30. Heat your home less and wear warmer clothes.
31. Heat your home more with renewable energies.
32. Hold a potluck dinner to discuss local ecology.
33. If you use a dishwasher, turn off the drying cycle.
34. Install a water-conserving device in your toilets.
35. Install a water-conserving showerhead.
36. Insulate your home to maximum efficiency.
37. Invest for social responsibility as well as profit.
38. Invest in solar power, where practical.
39. Invest in well-made, long-lived clothing.
40. Keep hazardous chemicals in safe containers.
41. Keep appliance motors well adjusted for efficiency.
42. Mend and repair rather than discard and replace.
43. Oppose meddling in ecological balance.
44. Oppose private development of special areas.
45. Oppose roadside use of defoliants.
46. Organize or join a neighborhood toy exchange.

47. Pick up litter along streets and highways.
48. Plant native trees and shrubs around your home.
49. Plant trees throughout your community.
50. Plant your living Christmas tree.
51. Practice preventive health care.
52. Practice responsible family planning.
53. Prepare only as much food as will be eaten.
54. Protect your favorite distinctive natural areas.
55. Purchase goods in reusable/recyclable containers.
56. Put a catalytic converter on your wood stove.
57. Put toxic substances out of reach of children.
58. Recycle aluminum.
59. Recycle glass.
60. Recycle newspaper.
61. Recycle old clothes.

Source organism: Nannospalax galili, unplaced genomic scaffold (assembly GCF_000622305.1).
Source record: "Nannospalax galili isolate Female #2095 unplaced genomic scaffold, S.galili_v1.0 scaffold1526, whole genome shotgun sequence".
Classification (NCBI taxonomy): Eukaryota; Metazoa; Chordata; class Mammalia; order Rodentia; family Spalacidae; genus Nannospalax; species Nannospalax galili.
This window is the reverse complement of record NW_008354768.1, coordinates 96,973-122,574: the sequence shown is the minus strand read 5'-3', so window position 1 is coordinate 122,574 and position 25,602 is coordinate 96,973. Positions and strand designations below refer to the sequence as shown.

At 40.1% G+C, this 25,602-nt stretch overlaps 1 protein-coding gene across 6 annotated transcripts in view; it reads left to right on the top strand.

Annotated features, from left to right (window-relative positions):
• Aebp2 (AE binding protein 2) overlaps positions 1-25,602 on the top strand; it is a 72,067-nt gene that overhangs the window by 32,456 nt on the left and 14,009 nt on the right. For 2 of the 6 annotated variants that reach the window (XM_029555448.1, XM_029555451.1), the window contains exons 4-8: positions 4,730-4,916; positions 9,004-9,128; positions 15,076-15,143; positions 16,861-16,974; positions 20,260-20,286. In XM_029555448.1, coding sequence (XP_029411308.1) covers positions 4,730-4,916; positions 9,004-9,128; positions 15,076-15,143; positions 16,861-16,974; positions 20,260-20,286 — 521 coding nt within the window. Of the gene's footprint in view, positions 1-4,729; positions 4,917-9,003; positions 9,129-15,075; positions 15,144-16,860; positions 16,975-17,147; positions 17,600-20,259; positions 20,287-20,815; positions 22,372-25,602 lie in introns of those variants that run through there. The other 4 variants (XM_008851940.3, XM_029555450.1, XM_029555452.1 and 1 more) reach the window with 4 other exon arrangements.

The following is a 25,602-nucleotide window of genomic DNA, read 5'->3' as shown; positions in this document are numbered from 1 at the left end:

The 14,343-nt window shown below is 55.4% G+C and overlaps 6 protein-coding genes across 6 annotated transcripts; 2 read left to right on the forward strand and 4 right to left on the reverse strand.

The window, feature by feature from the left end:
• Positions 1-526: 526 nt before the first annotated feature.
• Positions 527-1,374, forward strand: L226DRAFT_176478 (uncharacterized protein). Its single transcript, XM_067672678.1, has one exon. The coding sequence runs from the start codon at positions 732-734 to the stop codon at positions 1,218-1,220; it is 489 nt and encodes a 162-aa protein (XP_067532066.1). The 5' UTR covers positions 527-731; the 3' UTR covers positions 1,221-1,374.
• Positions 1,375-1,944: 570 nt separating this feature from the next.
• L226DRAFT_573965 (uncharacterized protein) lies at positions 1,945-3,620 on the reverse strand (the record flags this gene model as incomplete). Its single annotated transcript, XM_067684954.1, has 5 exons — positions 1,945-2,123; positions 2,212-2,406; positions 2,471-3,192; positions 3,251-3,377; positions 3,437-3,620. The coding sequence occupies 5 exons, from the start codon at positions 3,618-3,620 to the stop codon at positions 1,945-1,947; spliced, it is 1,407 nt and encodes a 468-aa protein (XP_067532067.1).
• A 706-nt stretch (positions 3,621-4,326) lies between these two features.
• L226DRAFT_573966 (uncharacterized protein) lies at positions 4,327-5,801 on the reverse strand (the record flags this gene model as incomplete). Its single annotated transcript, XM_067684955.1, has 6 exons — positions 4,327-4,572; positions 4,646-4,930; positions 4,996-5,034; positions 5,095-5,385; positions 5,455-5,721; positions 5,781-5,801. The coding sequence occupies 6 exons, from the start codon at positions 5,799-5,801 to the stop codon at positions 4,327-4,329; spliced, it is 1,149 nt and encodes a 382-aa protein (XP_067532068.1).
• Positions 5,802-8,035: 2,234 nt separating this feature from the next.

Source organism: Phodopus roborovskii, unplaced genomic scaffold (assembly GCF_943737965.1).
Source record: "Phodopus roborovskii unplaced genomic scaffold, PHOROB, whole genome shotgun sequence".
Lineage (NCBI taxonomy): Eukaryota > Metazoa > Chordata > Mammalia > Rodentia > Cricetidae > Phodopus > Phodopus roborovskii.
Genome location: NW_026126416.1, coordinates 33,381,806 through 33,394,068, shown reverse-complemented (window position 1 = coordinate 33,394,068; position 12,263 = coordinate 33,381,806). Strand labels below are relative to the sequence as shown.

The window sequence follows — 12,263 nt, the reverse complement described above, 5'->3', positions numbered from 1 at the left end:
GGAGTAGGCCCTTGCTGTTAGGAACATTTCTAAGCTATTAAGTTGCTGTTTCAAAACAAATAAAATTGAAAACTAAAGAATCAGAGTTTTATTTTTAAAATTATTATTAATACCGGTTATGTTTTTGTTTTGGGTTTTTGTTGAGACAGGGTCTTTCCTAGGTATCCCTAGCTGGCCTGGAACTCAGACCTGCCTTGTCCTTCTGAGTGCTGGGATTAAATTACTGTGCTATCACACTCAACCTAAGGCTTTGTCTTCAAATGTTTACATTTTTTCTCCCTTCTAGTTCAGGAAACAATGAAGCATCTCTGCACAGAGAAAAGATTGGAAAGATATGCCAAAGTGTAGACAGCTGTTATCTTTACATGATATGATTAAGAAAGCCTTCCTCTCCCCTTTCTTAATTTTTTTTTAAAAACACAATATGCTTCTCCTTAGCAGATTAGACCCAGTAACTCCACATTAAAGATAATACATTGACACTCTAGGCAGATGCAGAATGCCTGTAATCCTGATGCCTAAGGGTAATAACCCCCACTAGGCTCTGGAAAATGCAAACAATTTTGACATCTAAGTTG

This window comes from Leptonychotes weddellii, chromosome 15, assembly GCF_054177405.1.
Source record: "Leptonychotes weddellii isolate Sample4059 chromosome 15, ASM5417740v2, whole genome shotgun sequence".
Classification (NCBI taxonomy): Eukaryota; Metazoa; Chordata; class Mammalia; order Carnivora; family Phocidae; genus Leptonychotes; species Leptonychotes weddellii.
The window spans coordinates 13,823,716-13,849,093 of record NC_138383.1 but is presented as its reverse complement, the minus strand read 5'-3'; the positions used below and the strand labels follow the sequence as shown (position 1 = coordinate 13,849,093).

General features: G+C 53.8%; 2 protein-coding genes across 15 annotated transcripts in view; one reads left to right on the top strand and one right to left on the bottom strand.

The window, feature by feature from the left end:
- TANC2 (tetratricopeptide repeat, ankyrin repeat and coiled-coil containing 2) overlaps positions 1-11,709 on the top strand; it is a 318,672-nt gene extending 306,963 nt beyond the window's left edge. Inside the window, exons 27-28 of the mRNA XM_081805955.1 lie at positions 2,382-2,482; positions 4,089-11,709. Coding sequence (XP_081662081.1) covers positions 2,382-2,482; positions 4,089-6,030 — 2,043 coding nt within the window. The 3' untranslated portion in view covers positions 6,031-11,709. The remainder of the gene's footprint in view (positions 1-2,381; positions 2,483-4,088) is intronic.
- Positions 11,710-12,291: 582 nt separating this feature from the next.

62. Recycle plastic.
63. Recycle used motor oil.
64. Recycle your unneeded items.
65. Re-use paper bags.
66. Re-use plastic bags for storage and waste.
67. Save up for full loads in clothes washers.
68. Save up for full loads in dishwasher.
69. Shop by phone, then go pick up your purchases.
70. Speak out about your values in community groups.
71. Support efficient energy sources in your bioregion.
72. Support elected representatives on ecological issues.
73. Support energy conservation in your bioregion.

74. Support global ecological improvement efforts.
75. Support local credit unions.
76. Support local merchants before large chains.
77. Support neighborhood food cooperatives.
78. Support proper waste water and sewage treatment.
79. Support the cultural diversity in your bioregion.
80. Support the plants and animals in your community.
81. Take shorter showers.
82. Teach your children ecological wisdom.
83. Turn down the thermostat on your water heater.
84. Turn off the lights when not needed.
85. Turn off the water while you brush your teeth.
86. Use biodegradable soaps and detergents.
87. Use cloth diapers.
88. Use cloth table napkins.
89. Use less tapwater whenever possible.
90. Use non-toxic pest control.
91. Use only medications you trust/understand.
92. Use rags or towels instead of paper.
93. Use rechargeable batteries.
94. Use the second side of paper for scratch paper.
95. Use water from cooking vegetables to make soup.
96. Volunteer for work in a community garden.
97. Volunteer to maintain local parks and wilderness.
98. Wash clothes in cold water.
99. Wash dishes in still, not running water.
100. Weather-seal your home.
101. Work to unlearn poor ecological habits.

Http://www.lib.niu.edu/ipo/1996/ip960321…